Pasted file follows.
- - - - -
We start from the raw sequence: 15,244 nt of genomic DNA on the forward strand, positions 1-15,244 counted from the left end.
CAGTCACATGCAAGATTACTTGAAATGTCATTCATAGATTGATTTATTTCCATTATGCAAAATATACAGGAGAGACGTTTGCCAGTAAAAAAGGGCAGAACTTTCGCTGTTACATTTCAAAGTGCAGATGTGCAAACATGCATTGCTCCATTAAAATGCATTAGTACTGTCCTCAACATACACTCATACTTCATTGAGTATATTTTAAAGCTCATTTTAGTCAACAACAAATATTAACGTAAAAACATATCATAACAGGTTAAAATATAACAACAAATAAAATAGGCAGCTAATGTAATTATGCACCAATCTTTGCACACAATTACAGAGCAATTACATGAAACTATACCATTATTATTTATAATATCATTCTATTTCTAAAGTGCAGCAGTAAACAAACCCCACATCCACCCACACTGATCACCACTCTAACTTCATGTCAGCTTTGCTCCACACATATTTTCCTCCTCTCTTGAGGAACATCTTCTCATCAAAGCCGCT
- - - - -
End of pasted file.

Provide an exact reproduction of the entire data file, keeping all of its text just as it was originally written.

We start from the raw sequence: 15,244 nt of genomic DNA on the forward strand, positions 1-15,244 counted from the left end.
CAGTCACATGCAAGATTACTTGAAATGTCATTCATAGATTGATTTATTTCCATTATGCAAAATATACAGGAGAGACGTTTGCCAGTAAAAAAGGGCAGAACTTTCGCTGTTACATTTCAAAGTGCAGATGTGCAAACATGCATTGCTCCATTAAAATGCATTAGTACTGTCCTCAACATACACTCATACTTCATTGAGTATATTTTAAAGCTCATTTTAGTCAACAACAAATATTAACGTAAAAACATATCATAACAGGTTAAAATATAACAACAAATAAAATAGGCAGCTAATGTAATTATGCACCAATCTTTGCACACAATTACAGAGCAATTACATGAAACTATACCATTATTATTTATAATATCATTCTATTTCTAAAGTGCAGCAGTAAACAAACCCCACATCCACCCACACTGATCACCACTCTAACTTCATGTCAGCTTTGCTCCACACATATTTTCCTCCTCTCTTGAGGAACATCTTCTCATCAAAGCCGCT